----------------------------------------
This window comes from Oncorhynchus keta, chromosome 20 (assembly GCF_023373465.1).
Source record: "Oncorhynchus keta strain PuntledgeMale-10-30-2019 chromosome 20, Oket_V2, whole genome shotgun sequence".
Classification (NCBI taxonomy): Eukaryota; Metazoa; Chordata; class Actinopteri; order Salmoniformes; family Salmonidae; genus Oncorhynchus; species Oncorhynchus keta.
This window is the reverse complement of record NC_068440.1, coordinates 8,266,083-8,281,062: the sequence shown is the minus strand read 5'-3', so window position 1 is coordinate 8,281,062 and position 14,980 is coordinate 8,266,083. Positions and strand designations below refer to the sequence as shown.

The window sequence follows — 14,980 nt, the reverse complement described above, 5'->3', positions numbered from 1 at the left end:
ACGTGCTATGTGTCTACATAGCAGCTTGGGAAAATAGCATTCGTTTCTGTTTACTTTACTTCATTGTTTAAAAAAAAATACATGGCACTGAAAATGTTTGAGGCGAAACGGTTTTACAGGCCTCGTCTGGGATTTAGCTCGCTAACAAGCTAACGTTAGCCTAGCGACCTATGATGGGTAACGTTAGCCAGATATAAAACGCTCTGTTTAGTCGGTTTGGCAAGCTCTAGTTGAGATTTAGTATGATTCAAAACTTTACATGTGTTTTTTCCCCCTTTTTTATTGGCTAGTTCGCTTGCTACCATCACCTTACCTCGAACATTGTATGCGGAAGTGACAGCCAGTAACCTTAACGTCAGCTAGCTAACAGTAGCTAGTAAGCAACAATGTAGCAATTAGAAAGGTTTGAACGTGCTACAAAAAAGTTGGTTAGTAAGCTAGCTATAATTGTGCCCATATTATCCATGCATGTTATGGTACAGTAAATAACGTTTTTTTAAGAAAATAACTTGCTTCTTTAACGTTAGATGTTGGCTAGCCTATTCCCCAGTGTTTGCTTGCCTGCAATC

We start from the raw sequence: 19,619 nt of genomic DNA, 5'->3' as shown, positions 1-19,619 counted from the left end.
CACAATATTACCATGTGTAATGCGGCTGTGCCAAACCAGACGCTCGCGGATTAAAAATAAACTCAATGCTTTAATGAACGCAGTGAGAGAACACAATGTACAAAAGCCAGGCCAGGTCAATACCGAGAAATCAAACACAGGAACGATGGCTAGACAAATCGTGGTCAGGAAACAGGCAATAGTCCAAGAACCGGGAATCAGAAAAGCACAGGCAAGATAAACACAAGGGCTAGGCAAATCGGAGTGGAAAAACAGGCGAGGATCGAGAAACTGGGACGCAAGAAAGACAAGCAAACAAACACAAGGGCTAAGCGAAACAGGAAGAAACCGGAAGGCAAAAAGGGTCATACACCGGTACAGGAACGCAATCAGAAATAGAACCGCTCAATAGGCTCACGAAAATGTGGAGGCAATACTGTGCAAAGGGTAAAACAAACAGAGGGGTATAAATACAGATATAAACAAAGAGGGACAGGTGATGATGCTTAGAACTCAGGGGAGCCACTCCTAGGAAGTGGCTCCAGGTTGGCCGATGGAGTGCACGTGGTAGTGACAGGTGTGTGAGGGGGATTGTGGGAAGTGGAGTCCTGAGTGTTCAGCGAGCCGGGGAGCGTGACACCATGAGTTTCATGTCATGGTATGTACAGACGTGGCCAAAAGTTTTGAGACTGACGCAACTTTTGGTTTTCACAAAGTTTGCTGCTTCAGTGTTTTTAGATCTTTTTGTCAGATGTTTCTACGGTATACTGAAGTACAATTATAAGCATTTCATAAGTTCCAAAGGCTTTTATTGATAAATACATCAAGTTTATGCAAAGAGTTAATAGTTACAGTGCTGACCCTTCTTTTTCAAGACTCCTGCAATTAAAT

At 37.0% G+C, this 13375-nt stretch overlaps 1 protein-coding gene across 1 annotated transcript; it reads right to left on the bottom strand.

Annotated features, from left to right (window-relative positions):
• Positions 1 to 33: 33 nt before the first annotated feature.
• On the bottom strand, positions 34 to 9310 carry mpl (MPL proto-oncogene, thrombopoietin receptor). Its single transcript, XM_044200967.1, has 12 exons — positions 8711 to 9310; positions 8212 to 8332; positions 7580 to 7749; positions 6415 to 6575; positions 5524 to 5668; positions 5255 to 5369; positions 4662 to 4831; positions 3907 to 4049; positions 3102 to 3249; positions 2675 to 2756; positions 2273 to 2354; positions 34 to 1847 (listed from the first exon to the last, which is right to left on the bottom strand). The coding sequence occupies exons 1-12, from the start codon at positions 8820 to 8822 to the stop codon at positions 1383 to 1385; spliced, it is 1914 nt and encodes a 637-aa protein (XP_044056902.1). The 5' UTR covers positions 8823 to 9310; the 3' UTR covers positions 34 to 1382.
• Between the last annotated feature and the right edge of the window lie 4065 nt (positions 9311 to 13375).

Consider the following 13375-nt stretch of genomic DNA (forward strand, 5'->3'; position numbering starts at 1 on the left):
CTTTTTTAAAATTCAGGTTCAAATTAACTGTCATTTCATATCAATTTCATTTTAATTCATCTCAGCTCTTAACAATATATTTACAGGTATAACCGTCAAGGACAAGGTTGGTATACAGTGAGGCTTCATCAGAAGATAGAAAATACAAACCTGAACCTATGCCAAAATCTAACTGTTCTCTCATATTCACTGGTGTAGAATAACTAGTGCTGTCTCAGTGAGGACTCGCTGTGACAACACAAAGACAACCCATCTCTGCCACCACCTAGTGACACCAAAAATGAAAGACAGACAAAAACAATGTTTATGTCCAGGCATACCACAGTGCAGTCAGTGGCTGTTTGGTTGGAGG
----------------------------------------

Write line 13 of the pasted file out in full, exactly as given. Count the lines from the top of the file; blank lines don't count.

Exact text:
• Between the last annotated feature and the right edge of the window lie 4065 nt (positions 9311 to 13375).